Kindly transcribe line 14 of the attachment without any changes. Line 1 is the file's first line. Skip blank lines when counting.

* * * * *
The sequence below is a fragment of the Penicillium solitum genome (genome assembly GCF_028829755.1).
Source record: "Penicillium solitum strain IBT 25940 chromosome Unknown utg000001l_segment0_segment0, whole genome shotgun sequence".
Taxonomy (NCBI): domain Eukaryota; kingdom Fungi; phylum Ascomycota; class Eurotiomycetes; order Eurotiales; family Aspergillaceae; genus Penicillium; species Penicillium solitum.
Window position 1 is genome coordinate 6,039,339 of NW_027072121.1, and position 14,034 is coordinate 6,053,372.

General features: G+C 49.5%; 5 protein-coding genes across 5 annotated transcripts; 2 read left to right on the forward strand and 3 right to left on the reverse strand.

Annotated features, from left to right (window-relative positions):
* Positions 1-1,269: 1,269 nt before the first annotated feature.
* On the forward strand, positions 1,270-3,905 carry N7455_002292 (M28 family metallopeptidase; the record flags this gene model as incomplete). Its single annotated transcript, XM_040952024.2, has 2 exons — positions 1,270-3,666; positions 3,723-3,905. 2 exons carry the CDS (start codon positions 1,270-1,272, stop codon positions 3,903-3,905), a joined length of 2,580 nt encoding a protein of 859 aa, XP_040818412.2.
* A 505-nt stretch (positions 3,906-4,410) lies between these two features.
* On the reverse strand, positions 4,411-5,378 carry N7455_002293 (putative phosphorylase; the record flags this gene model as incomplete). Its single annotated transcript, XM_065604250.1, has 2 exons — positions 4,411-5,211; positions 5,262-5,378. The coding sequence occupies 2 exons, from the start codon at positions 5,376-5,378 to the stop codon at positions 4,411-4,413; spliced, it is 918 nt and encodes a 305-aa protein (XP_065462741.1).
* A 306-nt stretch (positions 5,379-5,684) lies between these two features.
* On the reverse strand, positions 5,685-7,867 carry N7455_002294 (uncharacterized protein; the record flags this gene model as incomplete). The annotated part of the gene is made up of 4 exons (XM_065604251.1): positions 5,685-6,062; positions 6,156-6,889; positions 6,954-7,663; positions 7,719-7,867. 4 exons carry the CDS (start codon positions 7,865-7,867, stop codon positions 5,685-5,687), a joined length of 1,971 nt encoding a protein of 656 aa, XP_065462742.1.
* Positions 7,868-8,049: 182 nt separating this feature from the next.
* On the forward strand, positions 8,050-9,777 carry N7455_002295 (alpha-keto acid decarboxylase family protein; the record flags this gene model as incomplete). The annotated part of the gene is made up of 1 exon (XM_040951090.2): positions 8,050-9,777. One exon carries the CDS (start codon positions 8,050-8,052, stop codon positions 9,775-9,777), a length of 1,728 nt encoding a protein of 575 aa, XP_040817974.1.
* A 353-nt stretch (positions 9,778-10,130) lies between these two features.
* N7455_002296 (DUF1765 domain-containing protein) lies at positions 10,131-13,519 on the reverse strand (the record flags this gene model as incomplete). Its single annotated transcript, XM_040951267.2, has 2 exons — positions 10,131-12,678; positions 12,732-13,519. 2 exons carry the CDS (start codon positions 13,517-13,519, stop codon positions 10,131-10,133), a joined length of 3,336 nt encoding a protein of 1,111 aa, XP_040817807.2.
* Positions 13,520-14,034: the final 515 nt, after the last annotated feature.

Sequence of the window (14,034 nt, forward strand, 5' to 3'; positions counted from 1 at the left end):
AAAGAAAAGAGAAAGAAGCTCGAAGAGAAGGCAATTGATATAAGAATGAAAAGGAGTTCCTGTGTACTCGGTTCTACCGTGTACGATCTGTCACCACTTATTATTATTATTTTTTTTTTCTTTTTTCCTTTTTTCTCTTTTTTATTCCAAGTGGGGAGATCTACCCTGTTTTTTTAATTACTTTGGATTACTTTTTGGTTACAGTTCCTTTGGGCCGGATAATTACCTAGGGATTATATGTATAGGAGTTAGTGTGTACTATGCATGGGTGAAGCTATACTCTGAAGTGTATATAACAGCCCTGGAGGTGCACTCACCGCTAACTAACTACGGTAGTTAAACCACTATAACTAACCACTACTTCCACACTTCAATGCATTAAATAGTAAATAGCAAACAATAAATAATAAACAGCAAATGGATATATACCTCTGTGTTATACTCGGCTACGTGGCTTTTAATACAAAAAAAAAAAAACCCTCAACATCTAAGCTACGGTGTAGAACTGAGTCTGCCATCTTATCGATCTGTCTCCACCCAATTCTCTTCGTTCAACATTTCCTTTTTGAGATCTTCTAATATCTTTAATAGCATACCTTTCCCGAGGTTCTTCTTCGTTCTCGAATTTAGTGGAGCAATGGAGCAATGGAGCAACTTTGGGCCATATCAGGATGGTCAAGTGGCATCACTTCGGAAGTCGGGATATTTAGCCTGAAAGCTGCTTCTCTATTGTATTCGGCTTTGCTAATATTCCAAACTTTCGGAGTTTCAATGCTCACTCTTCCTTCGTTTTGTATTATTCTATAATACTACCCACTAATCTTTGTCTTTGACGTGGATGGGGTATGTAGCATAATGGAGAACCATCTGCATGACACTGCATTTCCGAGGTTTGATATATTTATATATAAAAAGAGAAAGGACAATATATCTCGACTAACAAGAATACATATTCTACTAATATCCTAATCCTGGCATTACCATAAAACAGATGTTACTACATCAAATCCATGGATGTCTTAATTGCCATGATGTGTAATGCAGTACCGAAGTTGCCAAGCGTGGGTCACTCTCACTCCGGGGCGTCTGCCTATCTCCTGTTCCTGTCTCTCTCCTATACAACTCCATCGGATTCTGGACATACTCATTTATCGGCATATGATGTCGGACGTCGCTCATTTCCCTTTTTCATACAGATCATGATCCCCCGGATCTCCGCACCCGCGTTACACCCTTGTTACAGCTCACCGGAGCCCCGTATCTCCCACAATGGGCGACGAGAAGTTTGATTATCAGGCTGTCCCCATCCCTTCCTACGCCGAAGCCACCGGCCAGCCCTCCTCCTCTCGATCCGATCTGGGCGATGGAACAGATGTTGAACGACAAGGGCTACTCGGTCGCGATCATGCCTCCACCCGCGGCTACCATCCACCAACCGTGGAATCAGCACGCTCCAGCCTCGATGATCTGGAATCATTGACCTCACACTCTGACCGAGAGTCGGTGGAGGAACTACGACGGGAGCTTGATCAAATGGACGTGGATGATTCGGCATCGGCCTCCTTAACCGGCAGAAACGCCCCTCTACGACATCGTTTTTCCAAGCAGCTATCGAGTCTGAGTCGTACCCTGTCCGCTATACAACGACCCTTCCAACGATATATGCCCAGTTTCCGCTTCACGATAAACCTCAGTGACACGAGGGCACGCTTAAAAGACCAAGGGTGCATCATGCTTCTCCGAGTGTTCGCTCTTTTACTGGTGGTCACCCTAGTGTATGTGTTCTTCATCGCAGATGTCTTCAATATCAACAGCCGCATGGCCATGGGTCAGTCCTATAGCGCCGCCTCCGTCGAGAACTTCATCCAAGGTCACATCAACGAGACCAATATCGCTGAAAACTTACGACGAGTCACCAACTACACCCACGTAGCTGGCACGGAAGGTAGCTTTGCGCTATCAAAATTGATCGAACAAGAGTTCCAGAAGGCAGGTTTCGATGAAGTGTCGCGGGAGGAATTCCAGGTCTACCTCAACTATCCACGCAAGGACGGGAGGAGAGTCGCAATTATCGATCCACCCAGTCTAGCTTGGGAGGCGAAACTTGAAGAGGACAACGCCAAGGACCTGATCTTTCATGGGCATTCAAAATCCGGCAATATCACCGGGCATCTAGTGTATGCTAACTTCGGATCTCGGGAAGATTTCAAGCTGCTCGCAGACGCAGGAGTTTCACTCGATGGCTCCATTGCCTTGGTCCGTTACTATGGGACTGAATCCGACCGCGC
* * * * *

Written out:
* On the forward strand, positions 8,050-9,777 carry N7455_002295 (alpha-keto acid decarboxylase family protein; the record flags this gene model as incomplete). The annotated part of the gene is made up of 1 exon (XM_040951090.2): positions 8,050-9,777. One exon carries the CDS (start codon positions 8,050-8,052, stop codon positions 9,775-9,777), a length of 1,728 nt encoding a protein of 575 aa, XP_040817974.1.